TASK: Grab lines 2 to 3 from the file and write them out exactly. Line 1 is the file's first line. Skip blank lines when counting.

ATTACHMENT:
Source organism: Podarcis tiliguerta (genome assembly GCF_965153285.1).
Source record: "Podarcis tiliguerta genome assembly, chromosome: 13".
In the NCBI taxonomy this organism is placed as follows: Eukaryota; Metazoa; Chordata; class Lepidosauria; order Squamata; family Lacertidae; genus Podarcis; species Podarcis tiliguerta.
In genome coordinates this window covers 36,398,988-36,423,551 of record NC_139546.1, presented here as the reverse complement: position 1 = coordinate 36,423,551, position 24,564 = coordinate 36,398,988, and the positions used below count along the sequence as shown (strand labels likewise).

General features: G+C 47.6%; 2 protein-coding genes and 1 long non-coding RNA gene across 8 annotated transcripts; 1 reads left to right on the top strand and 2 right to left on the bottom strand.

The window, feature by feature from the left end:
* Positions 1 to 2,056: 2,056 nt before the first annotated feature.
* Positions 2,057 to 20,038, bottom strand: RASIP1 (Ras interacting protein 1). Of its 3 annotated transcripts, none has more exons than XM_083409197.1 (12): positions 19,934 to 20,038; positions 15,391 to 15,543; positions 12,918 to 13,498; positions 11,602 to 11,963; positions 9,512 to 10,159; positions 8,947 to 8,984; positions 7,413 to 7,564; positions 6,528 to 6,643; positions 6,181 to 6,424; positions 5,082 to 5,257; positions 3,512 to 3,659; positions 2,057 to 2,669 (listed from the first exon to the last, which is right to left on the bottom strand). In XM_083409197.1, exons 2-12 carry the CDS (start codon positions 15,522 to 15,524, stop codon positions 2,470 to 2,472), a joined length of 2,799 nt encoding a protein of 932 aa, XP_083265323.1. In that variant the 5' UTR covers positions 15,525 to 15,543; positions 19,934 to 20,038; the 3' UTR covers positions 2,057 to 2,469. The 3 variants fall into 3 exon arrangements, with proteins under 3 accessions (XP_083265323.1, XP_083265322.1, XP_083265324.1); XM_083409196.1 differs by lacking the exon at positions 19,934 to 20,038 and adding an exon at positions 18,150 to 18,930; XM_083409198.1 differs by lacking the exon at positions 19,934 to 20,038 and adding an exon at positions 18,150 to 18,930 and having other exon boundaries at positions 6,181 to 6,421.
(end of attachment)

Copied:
Source record: "Podarcis tiliguerta genome assembly, chromosome: 13".
In the NCBI taxonomy this organism is placed as follows: Eukaryota; Metazoa; Chordata; class Lepidosauria; order Squamata; family Lacertidae; genus Podarcis; species Podarcis tiliguerta.